I switched on a desk lamp so I could examine Debbie’s board a little more closely, looking for what Lucia had been trying to show me. It was an elaborately decorative thing, corkboard covered over with ivory wrapping paper, then bound with gold ribbon and strands of imitation pearls. She’d pressed photos of supermodels onto it with thumbtacks shaped like crowns, and here and there were also photos of the girls, a few as babies, but most of them were more recent, many of them from events I recognized. There were no photos at all of Brad, or of me. I tried not to take it personally.

  At first I couldn’t see what Lucia could possibly have been pointing at. There was nothing at all on it to do with her, nothing about horses, or Sacred Trinity, or Becca, or even Kelly Prescott Walters, Becca’s stepmom and Debbie’s best friend.

  Then I realized Lucia hadn’t been pointing at something connected to her. It was something Lucia wanted me to see because she thought it was connected to me. Maybe it was another way of her saying she was sorry? She must have sensed the bougainvillea blossoms hadn’t been a hit, but this, this would really help me out.

  It was CeeCee’s alumni newsletter, printed out from Brad and Debbie’s home computer, and turned to a page with a photo of Paul Slater, looking dark-haired and blue-eyed and tanned and relaxed as he leaned against a sports car, his muscular arms folded across his chest, a self-satisfied smirk on his handsome face. The car was a Porsche (of course it was. He’d always driven expensive sports cars.).

  The caption beneath the photo read, Business Is Booming for One Mission Academy Alum. The article beneath it read, Paul Slater Becomes Overnight Success.

  Ouch. Really, CeeCee? I was going to have to have a word with her about her hyperbolic headlines.

  Hanging next to the photo was the tassel from Debbie’s high school graduation cap. I recognized it because I had one just like it.

  Or I’d had one, anyway. It had disappeared the night Paul had shoved me up against that wall and I’d kneed him in the groin, then run right past Debbie, who’d been so delighted to find him there, since her own boyfriend, Brad, had been busy throwing up on Kelly Prescott’s Louboutins.

  How had Paul put it?

  Oh, right. I’d left him to Debbie’s not-so-tender ministrations. “She straddled me like she thought I was a damned gigolo,” Paul had complained.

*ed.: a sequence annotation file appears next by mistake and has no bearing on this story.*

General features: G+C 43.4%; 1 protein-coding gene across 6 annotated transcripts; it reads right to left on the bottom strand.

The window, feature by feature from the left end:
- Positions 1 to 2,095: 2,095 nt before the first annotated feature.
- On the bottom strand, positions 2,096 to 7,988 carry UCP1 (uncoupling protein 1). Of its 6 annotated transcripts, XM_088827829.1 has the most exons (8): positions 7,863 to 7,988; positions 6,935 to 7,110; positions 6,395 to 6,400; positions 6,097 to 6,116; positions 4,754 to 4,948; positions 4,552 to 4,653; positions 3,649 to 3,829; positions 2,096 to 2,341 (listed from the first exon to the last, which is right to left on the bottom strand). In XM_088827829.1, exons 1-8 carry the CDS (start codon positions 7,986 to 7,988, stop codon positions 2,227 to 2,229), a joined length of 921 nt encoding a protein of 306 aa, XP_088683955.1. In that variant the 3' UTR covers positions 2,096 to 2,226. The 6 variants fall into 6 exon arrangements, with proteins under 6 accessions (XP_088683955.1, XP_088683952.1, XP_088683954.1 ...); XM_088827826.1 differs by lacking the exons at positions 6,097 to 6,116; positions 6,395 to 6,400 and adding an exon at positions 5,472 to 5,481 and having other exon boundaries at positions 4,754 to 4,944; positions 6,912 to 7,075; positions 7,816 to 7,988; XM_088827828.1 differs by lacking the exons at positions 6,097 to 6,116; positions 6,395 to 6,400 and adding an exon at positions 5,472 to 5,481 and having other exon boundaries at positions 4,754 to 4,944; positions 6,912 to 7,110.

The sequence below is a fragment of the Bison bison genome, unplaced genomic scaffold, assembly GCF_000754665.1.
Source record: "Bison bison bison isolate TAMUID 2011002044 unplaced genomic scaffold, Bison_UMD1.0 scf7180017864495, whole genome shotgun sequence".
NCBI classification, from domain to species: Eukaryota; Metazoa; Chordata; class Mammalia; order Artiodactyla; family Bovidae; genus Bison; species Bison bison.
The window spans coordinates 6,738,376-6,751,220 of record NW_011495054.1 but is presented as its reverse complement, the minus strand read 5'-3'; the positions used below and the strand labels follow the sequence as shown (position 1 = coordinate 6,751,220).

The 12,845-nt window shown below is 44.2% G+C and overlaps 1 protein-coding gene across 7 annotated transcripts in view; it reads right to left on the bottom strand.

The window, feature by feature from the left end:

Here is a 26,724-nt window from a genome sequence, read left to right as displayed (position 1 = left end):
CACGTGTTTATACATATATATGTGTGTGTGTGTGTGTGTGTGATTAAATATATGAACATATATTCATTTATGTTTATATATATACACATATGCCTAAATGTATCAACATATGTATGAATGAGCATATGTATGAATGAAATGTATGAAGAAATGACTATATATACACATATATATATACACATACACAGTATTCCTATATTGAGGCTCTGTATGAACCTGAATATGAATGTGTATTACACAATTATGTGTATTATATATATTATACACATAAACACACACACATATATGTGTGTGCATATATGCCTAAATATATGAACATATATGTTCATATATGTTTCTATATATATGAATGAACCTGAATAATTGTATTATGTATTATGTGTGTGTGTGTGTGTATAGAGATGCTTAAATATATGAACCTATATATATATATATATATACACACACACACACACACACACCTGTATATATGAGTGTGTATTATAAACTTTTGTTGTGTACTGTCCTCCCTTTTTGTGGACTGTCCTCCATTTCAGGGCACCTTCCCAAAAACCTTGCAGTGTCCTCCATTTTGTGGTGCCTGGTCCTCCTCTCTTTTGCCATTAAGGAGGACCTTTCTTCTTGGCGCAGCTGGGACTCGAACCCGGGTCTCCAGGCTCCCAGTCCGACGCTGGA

Well, so what if Paul and Debbie had had their fun graduation night? Brad’s the one who married her. Seven months later, Debbie had given birth to triplets.

  Triplets born prematurely and with the gift of mediation, which neither of their parents or grandparents possessed.

  And then, like a bolt from the sky, I knew what Lucia was trying to tell me—why she thought this would help.

  It didn’t help, though. It kept me awake for the rest of the night.

  It was probably going to keep me awake forever.

  diecinueve

  I drove the girls to school the next morning, while Jesse drove to the Crossing to drop off Max, then to the hospital to check on Father Dom.

  I didn’t mention anything to him—or anyone—about my suspicions concerning my stepnieces. What was I going to say, exactly? “Guess what? Okay, you’ll never guess, so I’ll just tell you: I’m pretty sure my stepbrother’s kids aren’t really his.”

  No. Just no.

  And even if in her quest to get me to open up more during our therapy sessions Dr. Jo is always telling me how keeping secrets leads to elevated levels of cortisol, the stress hormone, how do I know what Lucia suggested is true? So she pointed to a photo of Paul hanging from my sister-in-law’s bulletin board. That doesn’t prove anything.

  Still, as they argued with one another in the backseat of my car over which one of them was going to get to tell the story for show-and-tell of how their aunt Suze and uncle Jesse had spent the night at their house, I checked out the girls’ reflections in my rearview mirror, and couldn’t help noticing how closely they resembled a certain mediator I happen to know.

  They had the coloring—dark hair and blue eyes—and slim, tennis player build of both Jack and Paul Slater, instead of the sturdy, Nordic structure of the Ackermans (who, with the exception of redheaded David, were all blond).

  Once I noticed this, I couldn’t unnotice it, no matter how much I wanted to. I could only wonder how I’d never seen it before.

  Brad, I was certain, didn’t know. Did Debbie? She was shallow, and had occasionally followed her best friend Kelly’s lead in school and been nasty, even spiteful.